You’ve bought your first home… now what?
Buying your first home is a pretty big deal, in more ways than one. A house is probably the biggest, most expensive purchase you’ll make during your lifetime. It’s also one heck of a financial commitment.
Scary stuff aside though, buying your first home is also an exciting time and a major achievement. Buying your first home can give you a feeling of security and freedom; it means you can choose (within budgetary limits, of course!) exactly how you want it to be decorated. You can repaint your kitchen on a whim, hang up as many or as few pictures as you like and keep your pet guinea-pig in the living room if you want to. Buying your first home brings a lot of freedom.
With that freedom though comes a few more responsibilities, not least in the way of bills. The first few months in particular of owning a new home can be an austere time with bills – council tax, electricity, gas, water – to be paid along with groceries, possibly furniture and all your other regular expenses. After buying your first home, you’re probably going to want to be as economical as possible, which is where some further independent financial advice can come in really useful.
If you have previously rented or lived with parents or other family members, as owners of the property, they will have had ultimate responsibility for it. Now you own a property, you have that same responsibility. Meaning that if anything goes wrong with, for example, the windows or the central heating or the electrics, it’s down to you to call the right trades people to fix the problem. And it’s also you who has to pay for any repairs.
We are getting a bit ahead of ourselves though. Before thinking about any burst pipes or broken windows, how about thinking of how to avoid having to pay for them? We’re not suggesting anything illicit, we’re suggesting being prepared. Being prepared means having the right kind of cover which will minimise any potential repair costs for your home.
During the process of buying your first home, lenders will insist that you have buildings insurance in place; alongside buildings insurance, you might also want to take out contents insurance to cover the loss or damage of any of your own possessions even though this is optional. Our advice on this matter would be though to weigh up the pros and cons carefully – if you don’t take out contents insurance, you will have a little extra money each month, but if anything happens to your possessions, you’ll have to pay out to replace them.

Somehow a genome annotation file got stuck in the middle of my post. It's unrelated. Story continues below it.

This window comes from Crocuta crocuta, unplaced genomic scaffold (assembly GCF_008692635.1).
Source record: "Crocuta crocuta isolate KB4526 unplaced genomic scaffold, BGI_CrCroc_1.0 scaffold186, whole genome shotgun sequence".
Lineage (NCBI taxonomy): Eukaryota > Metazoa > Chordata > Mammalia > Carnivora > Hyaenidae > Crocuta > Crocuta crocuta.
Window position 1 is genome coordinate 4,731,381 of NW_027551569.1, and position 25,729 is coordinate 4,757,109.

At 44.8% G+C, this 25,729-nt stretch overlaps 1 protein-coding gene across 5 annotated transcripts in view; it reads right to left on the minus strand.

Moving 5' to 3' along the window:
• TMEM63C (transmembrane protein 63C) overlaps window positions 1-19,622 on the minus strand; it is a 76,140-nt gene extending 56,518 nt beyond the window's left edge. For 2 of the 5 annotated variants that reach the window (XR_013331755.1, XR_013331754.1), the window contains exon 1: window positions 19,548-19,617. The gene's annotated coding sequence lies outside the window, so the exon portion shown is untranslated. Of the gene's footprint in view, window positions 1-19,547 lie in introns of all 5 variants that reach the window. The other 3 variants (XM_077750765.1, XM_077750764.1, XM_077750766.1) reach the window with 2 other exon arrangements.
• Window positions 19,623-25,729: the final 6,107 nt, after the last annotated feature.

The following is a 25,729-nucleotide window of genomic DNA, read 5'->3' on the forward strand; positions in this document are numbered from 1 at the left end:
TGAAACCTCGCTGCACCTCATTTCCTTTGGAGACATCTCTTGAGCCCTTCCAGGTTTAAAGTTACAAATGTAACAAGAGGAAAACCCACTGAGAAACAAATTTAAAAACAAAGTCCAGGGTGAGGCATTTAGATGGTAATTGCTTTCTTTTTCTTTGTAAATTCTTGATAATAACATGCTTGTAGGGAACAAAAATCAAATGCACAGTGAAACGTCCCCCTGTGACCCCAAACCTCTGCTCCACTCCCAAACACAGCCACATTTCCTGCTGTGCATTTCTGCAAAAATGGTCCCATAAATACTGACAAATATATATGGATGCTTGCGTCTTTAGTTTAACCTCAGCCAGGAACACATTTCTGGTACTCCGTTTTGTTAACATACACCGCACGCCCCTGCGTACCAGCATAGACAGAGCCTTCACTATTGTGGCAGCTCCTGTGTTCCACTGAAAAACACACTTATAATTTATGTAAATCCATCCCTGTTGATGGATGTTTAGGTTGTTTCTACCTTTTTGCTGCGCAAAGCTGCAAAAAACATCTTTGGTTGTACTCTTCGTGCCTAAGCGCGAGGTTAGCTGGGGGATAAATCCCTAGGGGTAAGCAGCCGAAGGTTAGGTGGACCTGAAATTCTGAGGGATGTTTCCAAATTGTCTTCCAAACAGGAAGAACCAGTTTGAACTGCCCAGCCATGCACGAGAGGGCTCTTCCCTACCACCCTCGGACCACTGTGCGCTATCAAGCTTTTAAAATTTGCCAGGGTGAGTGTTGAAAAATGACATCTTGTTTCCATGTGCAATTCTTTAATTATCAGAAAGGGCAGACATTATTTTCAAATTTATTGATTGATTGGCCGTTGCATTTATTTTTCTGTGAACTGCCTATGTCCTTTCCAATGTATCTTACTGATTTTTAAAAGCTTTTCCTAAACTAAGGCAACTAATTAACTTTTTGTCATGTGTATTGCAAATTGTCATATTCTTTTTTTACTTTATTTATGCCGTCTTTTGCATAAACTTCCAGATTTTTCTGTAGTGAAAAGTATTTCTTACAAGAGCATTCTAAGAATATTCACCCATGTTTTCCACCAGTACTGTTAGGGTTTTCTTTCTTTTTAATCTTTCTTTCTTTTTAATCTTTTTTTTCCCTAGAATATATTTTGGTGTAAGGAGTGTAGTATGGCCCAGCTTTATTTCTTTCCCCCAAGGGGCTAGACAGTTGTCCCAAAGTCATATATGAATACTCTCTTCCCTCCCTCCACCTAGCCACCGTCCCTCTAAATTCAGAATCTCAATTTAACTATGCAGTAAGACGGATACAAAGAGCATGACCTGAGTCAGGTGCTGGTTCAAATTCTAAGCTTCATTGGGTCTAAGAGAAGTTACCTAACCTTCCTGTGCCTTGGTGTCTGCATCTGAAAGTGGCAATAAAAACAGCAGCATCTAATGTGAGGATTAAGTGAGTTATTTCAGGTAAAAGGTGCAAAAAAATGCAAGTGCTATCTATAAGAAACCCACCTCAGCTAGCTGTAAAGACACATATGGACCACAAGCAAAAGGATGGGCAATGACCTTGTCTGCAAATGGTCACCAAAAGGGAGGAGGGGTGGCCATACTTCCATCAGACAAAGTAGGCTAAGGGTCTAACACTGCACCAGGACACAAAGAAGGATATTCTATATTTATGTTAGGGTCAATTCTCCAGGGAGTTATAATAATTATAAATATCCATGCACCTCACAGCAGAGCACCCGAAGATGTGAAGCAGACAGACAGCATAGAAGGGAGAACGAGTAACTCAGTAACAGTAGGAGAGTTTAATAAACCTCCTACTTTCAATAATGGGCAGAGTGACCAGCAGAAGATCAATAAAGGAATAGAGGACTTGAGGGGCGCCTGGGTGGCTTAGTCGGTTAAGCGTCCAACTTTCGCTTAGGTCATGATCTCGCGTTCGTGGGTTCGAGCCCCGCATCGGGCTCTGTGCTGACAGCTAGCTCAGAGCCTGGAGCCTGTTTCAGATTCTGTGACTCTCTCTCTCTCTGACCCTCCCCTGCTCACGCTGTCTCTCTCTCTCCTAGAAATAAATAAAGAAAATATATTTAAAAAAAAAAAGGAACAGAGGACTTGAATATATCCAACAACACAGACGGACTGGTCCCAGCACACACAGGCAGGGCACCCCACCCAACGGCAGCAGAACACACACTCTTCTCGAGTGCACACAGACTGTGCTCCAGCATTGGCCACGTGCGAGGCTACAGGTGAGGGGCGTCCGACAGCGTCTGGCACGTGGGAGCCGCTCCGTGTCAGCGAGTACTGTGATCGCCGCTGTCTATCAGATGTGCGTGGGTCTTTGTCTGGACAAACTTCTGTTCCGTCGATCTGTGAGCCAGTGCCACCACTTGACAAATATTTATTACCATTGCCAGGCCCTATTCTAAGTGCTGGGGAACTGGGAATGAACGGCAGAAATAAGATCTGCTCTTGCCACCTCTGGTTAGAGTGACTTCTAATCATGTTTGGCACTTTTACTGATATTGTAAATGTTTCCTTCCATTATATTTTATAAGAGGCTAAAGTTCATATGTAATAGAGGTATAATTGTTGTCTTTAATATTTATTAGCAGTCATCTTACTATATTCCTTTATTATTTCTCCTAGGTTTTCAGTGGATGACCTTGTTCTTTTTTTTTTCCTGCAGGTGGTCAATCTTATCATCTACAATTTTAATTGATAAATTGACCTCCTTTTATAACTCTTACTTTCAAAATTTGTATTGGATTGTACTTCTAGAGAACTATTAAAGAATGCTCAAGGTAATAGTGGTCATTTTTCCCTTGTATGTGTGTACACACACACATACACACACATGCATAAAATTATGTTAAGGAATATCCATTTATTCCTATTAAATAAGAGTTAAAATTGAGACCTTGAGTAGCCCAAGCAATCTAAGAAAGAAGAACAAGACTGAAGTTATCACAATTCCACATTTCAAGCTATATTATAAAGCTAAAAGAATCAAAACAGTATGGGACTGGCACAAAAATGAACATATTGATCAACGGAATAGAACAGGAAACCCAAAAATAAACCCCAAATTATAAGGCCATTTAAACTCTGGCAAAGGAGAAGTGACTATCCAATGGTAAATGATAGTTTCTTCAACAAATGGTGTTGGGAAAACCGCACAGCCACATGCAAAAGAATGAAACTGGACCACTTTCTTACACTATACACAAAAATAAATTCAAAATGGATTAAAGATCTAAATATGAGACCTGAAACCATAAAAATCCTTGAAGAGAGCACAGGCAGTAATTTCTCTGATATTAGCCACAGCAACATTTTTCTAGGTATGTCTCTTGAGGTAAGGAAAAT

What all good independent mortgage brokers will do for you when you’re buying your first home is offer to find the best deal for you when it comes to house insurance. If your broker is truly independent, they will look across the whole of the marketplace for the most appropriate cover for you. Some estate agents may try to offer you insurance, but beware that they may be restricted to certain products only which may not be the best products for you.
Your independent mortgage broker can also be a big help if you decide you also want to take out life insurance or income protection. After all, as we mentioned above, your mortgage is a big financial commitment. Should anything happen which restricts your earnings or even stops them altogether, you want to be sure you have a back-up. Both are optional but could be well worth considering if you have any dependent children or you are buying your house with a partner. Life insurance and income protection come in all sorts of shapes, sizes and prices and all good independent brokers will be able to find you the best cover at the best price.
Talk to your broker about all your option and they can help you consider your circumstances and whether life insurance or income protection will be worth having, even if just for peace of mind.
For a free mortgage discussion, call Ronan Marrion on 0845 230 9876 or e-mail firstname.lastname@example.org
Your home may be repossessed if you do not keep up repayments on a mortgage or other loan secured on it.